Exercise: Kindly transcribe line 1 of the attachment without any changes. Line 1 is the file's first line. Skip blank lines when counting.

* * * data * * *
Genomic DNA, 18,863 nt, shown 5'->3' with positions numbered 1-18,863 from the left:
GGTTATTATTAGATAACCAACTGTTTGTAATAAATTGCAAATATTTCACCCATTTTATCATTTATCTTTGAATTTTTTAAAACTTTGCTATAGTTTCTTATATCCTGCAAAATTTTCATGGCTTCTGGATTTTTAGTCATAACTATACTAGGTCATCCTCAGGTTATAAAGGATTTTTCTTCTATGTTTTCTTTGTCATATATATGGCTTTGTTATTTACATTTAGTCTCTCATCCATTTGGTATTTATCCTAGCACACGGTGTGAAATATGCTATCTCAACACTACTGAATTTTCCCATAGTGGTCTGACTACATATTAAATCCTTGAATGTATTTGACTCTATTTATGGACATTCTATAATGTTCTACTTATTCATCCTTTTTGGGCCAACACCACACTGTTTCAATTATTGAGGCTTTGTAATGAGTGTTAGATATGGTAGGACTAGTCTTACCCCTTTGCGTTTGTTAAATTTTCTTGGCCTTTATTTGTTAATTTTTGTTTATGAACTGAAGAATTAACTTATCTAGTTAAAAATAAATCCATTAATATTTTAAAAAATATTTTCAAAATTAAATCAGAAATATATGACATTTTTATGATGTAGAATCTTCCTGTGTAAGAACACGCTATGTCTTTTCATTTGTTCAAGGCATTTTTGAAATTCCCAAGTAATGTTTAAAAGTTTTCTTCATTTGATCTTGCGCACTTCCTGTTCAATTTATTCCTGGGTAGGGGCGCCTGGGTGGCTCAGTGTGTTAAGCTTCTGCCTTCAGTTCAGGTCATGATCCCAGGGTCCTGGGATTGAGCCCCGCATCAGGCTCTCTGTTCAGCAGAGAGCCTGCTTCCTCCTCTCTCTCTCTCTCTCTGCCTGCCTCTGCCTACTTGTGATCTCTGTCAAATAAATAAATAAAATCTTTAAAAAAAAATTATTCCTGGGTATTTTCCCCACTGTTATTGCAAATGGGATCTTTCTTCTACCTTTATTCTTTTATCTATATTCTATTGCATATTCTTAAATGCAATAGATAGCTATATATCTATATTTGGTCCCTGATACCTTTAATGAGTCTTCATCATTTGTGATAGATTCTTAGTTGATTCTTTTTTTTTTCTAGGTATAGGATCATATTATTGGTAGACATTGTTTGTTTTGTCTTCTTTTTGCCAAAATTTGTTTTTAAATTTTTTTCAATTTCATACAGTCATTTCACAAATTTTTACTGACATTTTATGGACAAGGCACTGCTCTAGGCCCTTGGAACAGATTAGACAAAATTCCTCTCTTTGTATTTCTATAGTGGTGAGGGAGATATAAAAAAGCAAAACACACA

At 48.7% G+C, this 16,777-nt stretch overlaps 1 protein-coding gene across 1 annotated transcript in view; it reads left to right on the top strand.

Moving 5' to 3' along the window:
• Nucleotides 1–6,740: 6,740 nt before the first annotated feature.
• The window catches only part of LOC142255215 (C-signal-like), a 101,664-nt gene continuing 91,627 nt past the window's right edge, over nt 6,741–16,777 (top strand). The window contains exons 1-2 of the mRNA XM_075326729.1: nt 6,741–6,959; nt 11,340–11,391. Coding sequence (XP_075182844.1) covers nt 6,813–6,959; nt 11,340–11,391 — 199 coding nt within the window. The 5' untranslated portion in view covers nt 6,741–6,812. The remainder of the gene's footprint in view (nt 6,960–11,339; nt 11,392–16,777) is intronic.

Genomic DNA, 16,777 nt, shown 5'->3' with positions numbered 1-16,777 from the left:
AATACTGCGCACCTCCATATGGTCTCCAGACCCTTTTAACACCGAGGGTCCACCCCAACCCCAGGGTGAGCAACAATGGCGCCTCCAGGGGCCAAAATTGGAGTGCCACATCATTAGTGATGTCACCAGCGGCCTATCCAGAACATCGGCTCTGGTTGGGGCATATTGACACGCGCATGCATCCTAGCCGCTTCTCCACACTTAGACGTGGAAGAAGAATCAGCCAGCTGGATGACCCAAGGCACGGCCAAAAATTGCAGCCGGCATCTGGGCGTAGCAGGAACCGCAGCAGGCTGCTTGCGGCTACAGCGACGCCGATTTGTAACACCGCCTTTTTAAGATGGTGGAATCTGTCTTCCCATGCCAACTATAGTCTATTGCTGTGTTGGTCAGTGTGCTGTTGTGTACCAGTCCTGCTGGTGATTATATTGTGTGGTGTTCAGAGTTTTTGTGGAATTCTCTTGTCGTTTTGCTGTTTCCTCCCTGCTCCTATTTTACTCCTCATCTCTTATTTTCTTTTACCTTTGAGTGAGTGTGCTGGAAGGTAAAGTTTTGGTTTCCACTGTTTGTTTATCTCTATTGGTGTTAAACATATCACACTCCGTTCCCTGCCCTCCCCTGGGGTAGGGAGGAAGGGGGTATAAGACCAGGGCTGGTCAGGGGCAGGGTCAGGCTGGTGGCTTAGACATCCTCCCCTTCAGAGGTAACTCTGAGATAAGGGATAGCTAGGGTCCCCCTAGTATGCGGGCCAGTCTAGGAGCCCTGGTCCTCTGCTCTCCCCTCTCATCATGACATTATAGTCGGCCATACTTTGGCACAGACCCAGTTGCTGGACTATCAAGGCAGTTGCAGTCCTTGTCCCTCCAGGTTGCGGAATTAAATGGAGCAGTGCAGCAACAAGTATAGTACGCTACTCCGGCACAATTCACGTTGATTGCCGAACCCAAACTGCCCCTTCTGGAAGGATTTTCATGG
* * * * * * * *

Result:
Genomic DNA, 18,863 nt, shown 5'->3' with positions numbered 1-18,863 from the left: